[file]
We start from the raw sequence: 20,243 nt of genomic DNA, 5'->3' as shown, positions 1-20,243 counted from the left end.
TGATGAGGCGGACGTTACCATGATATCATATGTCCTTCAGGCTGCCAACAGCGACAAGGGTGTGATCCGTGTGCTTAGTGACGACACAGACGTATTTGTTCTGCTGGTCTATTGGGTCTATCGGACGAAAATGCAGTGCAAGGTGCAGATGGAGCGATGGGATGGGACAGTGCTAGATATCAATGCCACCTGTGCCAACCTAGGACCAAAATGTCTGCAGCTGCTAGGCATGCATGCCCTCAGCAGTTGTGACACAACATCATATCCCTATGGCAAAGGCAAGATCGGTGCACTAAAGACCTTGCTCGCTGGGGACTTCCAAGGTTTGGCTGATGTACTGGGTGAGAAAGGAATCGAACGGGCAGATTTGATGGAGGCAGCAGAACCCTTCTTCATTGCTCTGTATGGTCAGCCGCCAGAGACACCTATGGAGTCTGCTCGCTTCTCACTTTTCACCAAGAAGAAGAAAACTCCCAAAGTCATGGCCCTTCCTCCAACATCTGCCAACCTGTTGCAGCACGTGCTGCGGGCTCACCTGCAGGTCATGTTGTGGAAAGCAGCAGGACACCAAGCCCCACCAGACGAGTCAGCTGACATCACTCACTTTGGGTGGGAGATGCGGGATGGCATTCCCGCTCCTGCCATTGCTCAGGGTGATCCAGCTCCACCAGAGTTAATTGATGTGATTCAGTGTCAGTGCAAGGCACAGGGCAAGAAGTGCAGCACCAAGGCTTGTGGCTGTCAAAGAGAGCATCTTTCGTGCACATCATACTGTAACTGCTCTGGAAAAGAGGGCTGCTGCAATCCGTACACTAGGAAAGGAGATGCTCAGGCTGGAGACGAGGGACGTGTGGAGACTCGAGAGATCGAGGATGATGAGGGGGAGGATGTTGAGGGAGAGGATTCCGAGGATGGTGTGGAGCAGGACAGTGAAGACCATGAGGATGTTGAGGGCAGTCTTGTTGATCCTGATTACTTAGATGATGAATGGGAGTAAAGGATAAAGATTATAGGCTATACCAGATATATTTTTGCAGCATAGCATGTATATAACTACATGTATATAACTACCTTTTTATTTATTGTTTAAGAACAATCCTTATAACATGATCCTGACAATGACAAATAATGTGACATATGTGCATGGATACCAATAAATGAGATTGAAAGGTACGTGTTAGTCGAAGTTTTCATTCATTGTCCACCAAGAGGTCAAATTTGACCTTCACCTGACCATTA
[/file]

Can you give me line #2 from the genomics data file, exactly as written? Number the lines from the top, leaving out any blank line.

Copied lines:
TGATGAGGCGGACGTTACCATGATATCATATGTCCTTCAGGCTGCCAACAGCGACAAGGGTGTGATCCGTGTGCTTAGTGACGACACAGACGTATTTGTTCTGCTGGTCTATTGGGTCTATCGGACGAAAATGCAGTGCAAGGTGCAGATGGAGCGATGGGATGGGACAGTGCTAGATATCAATGCCACCTGTGCCAACCTAGGACCAAAATGTCTGCAGCTGCTAGGCATGCATGCCCTCAGCAGTTGTGACACAACATCATATCCCTATGGCAAAGGCAAGATCGGTGCACTAAAGACCTTGCTCGCTGGGGACTTCCAAGGTTTGGCTGATGTACTGGGTGAGAAAGGAATCGAACGGGCAGATTTGATGGAGGCAGCAGAACCCTTCTTCATTGCTCTGTATGGTCAGCCGCCAGAGACACCTATGGAGTCTGCTCGCTTCTCACTTTTCACCAAGAAGAAGAAAACTCCCAAAGTCATGGCCCTTCCTCCAACATCTGCCAACCTGTTGCAGCACGTGCTGCGGGCTCACCTGCAGGTCATGTTGTGGAAAGCAGCAGGACACCAAGCCCCACCAGACGAGTCAGCTGACATCACTCACTTTGGGTGGGAGATGCGGGATGGCATTCCCGCTCCTGCCATTGCTCAGGGTGATCCAGCTCCACCAGAGTTAATTGATGTGATTCAGTGTCAGTGCAAGGCACAGGGCAAGAAGTGCAGCACCAAGGCTTGTGGCTGTCAAAGAGAGCATCTTTCGTGCACATCATACTGTAACTGCTCTGGAAAAGAGGGCTGCTGCAATCCGTACACTAGGAAAGGAGATGCTCAGGCTGGAGACGAGGGACGTGTGGAGACTCGAGAGATCGAGGATGATGAGGGGGAGGATGTTGAGGGAGAGGATTCCGAGGATGGTGTGGAGCAGGACAGTGAAGACCATGAGGATGTTGAGGGCAGTCTTGTTGATCCTGATTACTTAGATGATGAATGGGAGTAAAGGATAAAGATTATAGGCTATACCAGATATATTTTTGCAGCATAGCATGTATATAACTACATGTATATAACTACCTTTTTATTTATTGTTTAAGAACAATCCTTATAACATGATCCTGACAATGACAAATAATGTGACATATGTGCATGGATACCAATAAATGAGATTGAAAGGTACGTGTTAGTCGAAGTTTTCATTCATTGTCCACCAAGAGGTCAAATTTGACCTTCACCTGACCATTA